ADVERTISEMENT

Watch: Sphinx room accidentally unearthed at Emperor Nero's Golden House

The Sphinx Room features lavish frescoes of panthers and centaurs
The Sphinx Room features lavish frescoes of panthers and centaurs Copyright ITRAI
Copyright ITRAI
By Euronews with ITRAI
Share this articleComments
Share this articleClose Button
Copy/paste the article video embed link below:Copy to clipboardCopied

The Sphinx Room features lavish frescoes of panthers, centaurs and, of course, a sphinx. Experts chanced upon it while doing restoration work on the vault of a neighbouring part of the building.

ADVERTISEMENT

An elaborately decorated room has been unearthed at Emperor Nero's Domus Aurea (Golden House) after 2,000 years.

The Sphinx Room features lavish frescoes of panthers and centaurs, flowers and fruit, aquatic creatures, birds and the god Pan, as well as, of course, a sphinx.

Experts chanced upon it while doing restoration work on the vault of a neighbouring part of the building.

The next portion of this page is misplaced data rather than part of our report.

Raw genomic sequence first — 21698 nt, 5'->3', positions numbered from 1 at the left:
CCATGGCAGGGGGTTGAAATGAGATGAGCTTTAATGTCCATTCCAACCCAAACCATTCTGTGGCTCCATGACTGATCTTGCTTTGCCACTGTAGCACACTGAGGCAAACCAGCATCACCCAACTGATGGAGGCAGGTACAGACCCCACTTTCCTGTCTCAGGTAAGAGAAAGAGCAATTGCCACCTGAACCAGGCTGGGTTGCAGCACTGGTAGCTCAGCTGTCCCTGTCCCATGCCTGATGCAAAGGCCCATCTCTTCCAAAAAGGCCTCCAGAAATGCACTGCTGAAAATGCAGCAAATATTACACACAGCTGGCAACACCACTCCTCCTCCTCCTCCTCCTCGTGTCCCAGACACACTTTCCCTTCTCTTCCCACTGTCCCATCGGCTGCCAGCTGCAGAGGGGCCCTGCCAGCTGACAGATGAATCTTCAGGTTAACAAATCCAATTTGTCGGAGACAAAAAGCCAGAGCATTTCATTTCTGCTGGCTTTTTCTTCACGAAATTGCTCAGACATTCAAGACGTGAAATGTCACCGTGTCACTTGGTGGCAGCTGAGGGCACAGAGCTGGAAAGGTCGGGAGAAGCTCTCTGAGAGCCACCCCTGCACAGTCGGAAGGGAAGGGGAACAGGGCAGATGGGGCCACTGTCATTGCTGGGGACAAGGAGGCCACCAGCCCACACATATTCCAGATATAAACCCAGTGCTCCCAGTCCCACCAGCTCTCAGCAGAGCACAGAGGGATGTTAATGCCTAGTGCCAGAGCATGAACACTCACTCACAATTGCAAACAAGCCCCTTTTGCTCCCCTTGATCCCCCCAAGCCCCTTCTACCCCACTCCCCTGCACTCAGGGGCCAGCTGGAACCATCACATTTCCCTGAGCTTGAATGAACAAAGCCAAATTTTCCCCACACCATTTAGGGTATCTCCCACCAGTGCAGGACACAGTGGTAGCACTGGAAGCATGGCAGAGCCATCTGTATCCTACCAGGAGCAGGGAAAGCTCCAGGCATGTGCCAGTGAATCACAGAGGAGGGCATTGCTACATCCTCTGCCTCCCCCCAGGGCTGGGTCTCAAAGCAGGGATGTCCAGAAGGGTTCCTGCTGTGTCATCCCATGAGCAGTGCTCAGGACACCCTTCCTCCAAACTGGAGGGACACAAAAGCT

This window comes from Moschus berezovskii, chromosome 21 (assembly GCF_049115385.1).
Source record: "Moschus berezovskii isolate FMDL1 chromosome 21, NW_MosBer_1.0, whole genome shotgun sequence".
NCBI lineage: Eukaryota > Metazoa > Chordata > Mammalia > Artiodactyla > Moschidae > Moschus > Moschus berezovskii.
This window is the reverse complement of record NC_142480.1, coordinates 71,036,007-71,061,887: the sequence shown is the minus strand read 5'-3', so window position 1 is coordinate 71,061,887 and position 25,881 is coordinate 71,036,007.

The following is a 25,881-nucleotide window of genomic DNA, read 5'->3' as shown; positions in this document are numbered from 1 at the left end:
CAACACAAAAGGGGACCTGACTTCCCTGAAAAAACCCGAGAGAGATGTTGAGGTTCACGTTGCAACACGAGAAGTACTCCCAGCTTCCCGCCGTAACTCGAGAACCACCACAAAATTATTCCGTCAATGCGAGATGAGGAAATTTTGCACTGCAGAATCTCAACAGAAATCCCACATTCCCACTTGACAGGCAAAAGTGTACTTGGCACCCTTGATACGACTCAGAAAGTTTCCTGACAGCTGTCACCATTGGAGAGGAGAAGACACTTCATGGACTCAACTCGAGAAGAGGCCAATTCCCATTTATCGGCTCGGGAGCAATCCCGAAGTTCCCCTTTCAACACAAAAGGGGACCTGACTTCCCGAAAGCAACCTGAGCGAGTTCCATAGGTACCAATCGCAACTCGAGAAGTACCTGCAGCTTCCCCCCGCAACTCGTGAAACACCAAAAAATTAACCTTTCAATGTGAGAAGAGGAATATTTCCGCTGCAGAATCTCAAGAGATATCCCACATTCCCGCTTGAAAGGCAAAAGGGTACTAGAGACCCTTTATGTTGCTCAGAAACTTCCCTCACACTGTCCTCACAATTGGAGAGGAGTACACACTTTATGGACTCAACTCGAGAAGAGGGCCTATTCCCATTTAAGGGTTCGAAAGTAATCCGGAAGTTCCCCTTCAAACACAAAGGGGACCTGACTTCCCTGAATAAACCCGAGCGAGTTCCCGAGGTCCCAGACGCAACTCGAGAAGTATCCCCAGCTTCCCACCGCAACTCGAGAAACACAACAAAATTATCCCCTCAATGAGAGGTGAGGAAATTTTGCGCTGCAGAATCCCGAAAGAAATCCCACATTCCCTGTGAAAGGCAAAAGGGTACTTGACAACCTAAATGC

"It is the fruit of our strategy that focuses on conservation and scientific research," said Alfonsina Russo, head of the Colosseum archaeological park that the Domus Aurea belongs to. "It is an exceptional and thrilling find."

The sumptuous complex of 150 rooms was built by Nero in 64 AD, after the great fire that devastated Rome – which he is commonly, but erroneously, said to have started and fiddled his way through.

Much of it is now underground, buried by tonnes of earth on the orders of the architects of Emperor Trajan, who built luxurious baths over Nero's former palace, archaeologists said. They added that it will remain buried, due to fears for the stability of the complex.

The golden palace of the ill-famed Nero (37-68 AD) first reopened in June 1999 after 21 years in which it was Rome's best-kept secret, open only to art officials and special guests.

Around €2.5 million was spent on refurbishing rooms filled with frescoes of weird and wonderful creatures such as winged lions, griffins and tritons – the painting of which led to the coinage of the word "grotesque", from the Italian word grotto, meaning cave.

The Domus has a cherished place in Italian art history, thanks to Renaissance greats including Raphael and Michelangelo lowering themselves on ropes in order to gaze at and copy the ancient wall drawings.

Video editor • Alexis Caraco

Share this articleComments

You might also like

Watch: Alpine pass linking Italy and France reopens after winter

Italian coalition partners fail to agree on Rome bailout

Watch: Visit Emperor Nero's palace via virtual reality